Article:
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“You may all go to hell, and I will go to Texas.”
With that, frontiersman Davy Crockett harrumphed out of his native Tennessee, got involved with the Texas War for Independence from Mexico, and met his untimely end in 1836 at the Misión San Antonio de Valero, more famously known as The Alamo.
He may not have been in south-central Texas very long, but Crockett’s fierce, proud, “y’all can bite me,” go-his-own-way attitude still resonates today in the Alamo City.
Colorful, casual, and distinctly Texan, San Antonio is one of the fastest-growing cities in the U.S., yet it also has a rich Spanish colonial heritage dating from the early 1700s (well over half of its residents are of Mexican descent.)
Its population of over 1.5 million is bigger than Dallas, but with so much travel hoopla directed toward nearby Austin – about 90 minutes away – I’ve always felt that this city doesn’t get the attention that it deserves.
Here are some ideas for your next visit:
Artistic San Antonio
Appreciation for the arts is certainly not new in San Antonio, but recent years have seen an explosion in vibrant contemporary and public art.
I spent a fun few hours hunting down some of the murals that are part of the San Antonio Street Art Initiative. That meant, among other adventures, poking around in the most colorful freeway underpass you’ve ever seen – the Murals at Midtown.
16 artists went to work on the big underpass support pillars at the intersection of North St. Mary’s and East Quincy streets under Interstate 35, turning them into imaginative canvases in every style imaginable.
There is plenty of parking under the overpass around the pillars; pull in off of North St. Mary’s Street. No question it’s one of the most Instagrammable places in town.
Other recent San Antonio arts innovations include the Essex Modern City community arts project in a former pallet factory, and the Ruby City contemporary collection, housed in a dramatic 14,000 square foot building designed by renowned architect Sir David Adjaye OBE.
Don’t let all the fuss about the “new kids” keep you from checking out other local stalwarts like the San Antonio Museum of Art (a quick walk from the Midtown Murals,) the Blue Star Arts Complex, the Briscoe Western Art Museum, or the beautiful McNay Art Museum.
The Smithsonian Affiliate Institute of Texan Cultures is another worthwhile stop; it covers centuries of Texas cultural history and profiles the many native and ethnic groups who live in the state. Current special exhibits include “Mabuhay Filipino Texans” and African-American narrative quilts.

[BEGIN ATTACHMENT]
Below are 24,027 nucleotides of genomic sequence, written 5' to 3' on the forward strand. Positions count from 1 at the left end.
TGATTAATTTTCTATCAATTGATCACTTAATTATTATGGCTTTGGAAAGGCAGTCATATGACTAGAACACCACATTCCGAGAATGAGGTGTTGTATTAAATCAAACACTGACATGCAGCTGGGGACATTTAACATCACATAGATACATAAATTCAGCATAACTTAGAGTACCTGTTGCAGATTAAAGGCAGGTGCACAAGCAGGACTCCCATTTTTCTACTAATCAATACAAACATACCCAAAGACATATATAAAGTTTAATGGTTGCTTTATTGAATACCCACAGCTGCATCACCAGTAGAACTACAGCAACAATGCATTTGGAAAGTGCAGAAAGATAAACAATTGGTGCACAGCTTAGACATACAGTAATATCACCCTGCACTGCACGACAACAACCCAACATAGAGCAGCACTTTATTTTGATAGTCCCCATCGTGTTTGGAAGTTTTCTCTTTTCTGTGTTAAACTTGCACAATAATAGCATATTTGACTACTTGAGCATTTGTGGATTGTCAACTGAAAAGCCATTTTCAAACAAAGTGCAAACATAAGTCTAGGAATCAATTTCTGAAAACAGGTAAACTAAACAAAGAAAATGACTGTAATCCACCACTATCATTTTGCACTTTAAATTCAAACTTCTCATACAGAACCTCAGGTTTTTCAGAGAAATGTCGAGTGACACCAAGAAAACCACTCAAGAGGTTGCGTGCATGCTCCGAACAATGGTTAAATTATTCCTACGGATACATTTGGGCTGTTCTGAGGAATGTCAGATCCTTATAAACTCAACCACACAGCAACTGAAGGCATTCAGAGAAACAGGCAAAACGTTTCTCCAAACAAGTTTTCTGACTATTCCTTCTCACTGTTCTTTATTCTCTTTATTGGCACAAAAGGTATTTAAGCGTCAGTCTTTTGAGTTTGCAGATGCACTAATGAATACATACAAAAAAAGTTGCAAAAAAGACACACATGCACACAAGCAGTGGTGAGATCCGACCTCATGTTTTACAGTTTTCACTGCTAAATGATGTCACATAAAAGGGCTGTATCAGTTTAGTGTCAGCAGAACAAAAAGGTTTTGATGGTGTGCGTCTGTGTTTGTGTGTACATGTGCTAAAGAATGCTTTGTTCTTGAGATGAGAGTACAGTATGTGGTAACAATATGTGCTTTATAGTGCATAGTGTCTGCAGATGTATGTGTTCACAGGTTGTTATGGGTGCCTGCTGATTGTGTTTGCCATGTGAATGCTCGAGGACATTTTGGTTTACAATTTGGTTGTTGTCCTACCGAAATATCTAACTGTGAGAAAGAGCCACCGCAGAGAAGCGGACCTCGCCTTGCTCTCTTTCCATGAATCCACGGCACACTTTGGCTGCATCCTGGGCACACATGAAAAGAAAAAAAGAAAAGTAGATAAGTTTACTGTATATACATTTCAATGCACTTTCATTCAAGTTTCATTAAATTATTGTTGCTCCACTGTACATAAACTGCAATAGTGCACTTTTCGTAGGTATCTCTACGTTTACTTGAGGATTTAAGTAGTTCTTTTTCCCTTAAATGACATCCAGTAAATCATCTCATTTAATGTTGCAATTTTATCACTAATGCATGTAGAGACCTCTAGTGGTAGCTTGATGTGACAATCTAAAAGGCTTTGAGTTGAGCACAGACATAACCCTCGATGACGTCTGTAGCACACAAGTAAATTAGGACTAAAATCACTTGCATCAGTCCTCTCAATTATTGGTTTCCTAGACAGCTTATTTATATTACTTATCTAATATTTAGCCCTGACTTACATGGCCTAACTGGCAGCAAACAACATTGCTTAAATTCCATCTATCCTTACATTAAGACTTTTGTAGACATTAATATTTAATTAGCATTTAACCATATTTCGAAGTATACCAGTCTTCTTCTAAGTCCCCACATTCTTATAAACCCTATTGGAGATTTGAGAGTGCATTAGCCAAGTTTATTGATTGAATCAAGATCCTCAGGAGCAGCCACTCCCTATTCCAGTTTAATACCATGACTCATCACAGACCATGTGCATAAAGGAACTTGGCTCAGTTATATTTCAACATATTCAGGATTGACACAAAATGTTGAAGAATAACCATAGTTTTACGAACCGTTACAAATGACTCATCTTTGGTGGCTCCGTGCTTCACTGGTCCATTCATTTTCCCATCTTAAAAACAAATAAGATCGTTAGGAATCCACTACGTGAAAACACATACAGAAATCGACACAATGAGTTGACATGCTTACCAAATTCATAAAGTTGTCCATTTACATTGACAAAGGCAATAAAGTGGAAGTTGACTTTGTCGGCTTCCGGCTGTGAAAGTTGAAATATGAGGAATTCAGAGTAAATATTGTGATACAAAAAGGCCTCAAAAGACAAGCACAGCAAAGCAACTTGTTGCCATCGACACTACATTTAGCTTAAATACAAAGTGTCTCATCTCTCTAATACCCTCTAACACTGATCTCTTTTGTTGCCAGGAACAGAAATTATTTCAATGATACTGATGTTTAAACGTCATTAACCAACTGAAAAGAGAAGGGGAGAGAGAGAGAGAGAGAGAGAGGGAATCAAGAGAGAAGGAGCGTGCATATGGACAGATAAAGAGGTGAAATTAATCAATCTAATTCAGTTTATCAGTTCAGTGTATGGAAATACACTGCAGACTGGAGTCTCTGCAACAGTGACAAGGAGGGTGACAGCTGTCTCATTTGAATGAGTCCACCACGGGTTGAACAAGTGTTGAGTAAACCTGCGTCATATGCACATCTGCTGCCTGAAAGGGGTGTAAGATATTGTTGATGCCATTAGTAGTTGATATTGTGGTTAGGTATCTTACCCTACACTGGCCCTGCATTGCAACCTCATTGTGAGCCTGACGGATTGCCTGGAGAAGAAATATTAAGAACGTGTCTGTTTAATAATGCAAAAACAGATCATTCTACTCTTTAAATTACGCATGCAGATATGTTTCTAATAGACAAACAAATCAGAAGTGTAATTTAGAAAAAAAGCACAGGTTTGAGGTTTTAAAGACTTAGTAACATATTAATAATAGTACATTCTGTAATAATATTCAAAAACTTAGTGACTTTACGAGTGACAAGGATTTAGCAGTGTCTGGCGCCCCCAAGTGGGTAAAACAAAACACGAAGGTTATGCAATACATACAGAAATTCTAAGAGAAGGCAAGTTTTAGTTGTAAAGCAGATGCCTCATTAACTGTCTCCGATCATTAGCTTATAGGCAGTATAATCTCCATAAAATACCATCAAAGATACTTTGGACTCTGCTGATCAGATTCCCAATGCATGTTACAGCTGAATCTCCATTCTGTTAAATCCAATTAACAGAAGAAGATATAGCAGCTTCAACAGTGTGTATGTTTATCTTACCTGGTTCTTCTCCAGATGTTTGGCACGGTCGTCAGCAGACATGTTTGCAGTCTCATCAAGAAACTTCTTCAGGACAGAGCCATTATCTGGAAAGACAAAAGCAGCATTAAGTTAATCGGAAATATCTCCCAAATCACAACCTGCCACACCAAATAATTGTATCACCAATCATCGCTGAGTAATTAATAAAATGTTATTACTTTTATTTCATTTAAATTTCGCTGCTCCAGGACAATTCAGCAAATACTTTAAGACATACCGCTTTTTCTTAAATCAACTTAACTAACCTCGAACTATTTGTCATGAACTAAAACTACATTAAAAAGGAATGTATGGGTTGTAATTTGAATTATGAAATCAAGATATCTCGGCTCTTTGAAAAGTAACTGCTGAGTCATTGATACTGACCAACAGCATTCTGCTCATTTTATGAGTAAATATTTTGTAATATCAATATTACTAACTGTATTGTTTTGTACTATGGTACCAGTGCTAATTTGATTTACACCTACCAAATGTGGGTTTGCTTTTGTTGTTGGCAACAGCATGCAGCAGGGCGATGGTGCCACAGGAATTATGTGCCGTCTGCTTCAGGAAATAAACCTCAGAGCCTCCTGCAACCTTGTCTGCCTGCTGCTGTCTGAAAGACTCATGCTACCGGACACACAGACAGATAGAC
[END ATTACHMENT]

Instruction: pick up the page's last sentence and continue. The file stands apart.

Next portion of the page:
You can also catch a dramatic visual and sonic representation of San Antonio history projected onto the San Fernando Cathedral downtown – “The Saga” is an artistic 24-minute video that plays for free on multiple nights during the week on the Main Plaza.
Historic San Antonio
The two things that most people know about San Antonio are the Paseo Del Rio – the River Walk – and of course The Alamo. Don’t let their fame dissuade you from seeing them, but do it in a smart way.
These are both venerable downtown landmarks that have survived a lot of inattention and bad ideas in previous years. The River Walk almost became a storm sewer with a street over it, and The Alamo is in the midst of a major plan to restore its historic footprint and relocate the somewhat ill-fitting entertainment businesses located right across from it, like Ripley’s Haunted Adventure and Tomb Rider 3D Adventure Ride and Arcade.
It may seem obvious, but do not try to visit the Alamo on a summer weekend. It is one of the top attractions in Texas, and the combination of crushing crowds and San Antonio’s oven-like heat and humidity will make you miserable. The buildings are not very large, and it’s hard to feel reverent about the brave defenders when you’re jammed in there with a bazillion other tourists.
Try to visit during off-peak times (after Labor Day until late May) and book an informative guided Alamo tour rather than showing up and winging it.
The most crowded part of the 15-mile-long River Walk is probably the horseshoe-shaped section bisected by East Commerce and West Market Streets in the heart of downtown. It’s also where people tend to look for a place to stay because of the convenient location, but review Google Maps carefully before you book anything. There are nice hotels in San Antonio neighborhoods like Alamo Heights, King William/Southtown, northwest near Six Flags Fiesta Texas and SeaWorld/Aquatica, or northeast near Morgan’s Wonderland and Morgan’s Inspiration Island (seasonal play and water parks designed for people with special needs.)